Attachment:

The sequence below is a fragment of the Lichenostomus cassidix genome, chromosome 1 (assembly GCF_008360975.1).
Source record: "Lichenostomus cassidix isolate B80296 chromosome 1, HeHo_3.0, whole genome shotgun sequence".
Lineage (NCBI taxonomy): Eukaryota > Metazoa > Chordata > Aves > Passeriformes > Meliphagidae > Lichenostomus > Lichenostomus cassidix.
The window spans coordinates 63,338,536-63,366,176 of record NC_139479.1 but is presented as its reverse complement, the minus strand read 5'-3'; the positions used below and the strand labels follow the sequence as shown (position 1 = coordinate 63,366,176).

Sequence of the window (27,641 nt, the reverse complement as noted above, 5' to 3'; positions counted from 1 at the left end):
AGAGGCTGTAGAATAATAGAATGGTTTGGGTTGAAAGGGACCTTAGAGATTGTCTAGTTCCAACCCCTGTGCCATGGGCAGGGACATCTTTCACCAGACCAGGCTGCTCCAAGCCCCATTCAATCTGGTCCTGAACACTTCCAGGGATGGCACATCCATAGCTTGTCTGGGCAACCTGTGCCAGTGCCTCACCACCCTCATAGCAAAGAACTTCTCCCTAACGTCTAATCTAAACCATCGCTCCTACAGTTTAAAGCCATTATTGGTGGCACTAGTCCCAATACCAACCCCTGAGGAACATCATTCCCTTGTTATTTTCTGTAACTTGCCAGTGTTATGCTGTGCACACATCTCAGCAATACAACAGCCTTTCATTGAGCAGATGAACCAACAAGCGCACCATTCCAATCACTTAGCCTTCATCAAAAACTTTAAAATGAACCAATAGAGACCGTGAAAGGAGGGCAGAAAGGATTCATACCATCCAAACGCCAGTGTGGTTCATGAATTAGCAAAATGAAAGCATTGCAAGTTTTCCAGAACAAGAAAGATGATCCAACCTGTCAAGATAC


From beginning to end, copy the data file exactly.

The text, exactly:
The sequence below is a fragment of the Lichenostomus cassidix genome, chromosome 1 (assembly GCF_008360975.1).
Source record: "Lichenostomus cassidix isolate B80296 chromosome 1, HeHo_3.0, whole genome shotgun sequence".
Lineage (NCBI taxonomy): Eukaryota > Metazoa > Chordata > Aves > Passeriformes > Meliphagidae > Lichenostomus > Lichenostomus cassidix.
The window spans coordinates 63,338,536-63,366,176 of record NC_139479.1 but is presented as its reverse complement, the minus strand read 5'-3'; the positions used below and the strand labels follow the sequence as shown (position 1 = coordinate 63,366,176).

Sequence of the window (27,641 nt, the reverse complement as noted above, 5' to 3'; positions counted from 1 at the left end):
AGAGGCTGTAGAATAATAGAATGGTTTGGGTTGAAAGGGACCTTAGAGATTGTCTAGTTCCAACCCCTGTGCCATGGGCAGGGACATCTTTCACCAGACCAGGCTGCTCCAAGCCCCATTCAATCTGGTCCTGAACACTTCCAGGGATGGCACATCCATAGCTTGTCTGGGCAACCTGTGCCAGTGCCTCACCACCCTCATAGCAAAGAACTTCTCCCTAACGTCTAATCTAAACCATCGCTCCTACAGTTTAAAGCCATTATTGGTGGCACTAGTCCCAATACCAACCCCTGAGGAACATCATTCCCTTGTTATTTTCTGTAACTTGCCAGTGTTATGCTGTGCACACATCTCAGCAATACAACAGCCTTTCATTGAGCAGATGAACCAACAAGCGCACCATTCCAATCACTTAGCCTTCATCAAAAACTTTAAAATGAACCAATAGAGACCGTGAAAGGAGGGCAGAAAGGATTCATACCATCCAAACGCCAGTGTGGTTCATGAATTAGCAAAATGAAAGCATTGCAAGTTTTCCAGAACAAGAAAGATGATCCAACCTGTCAAGATAC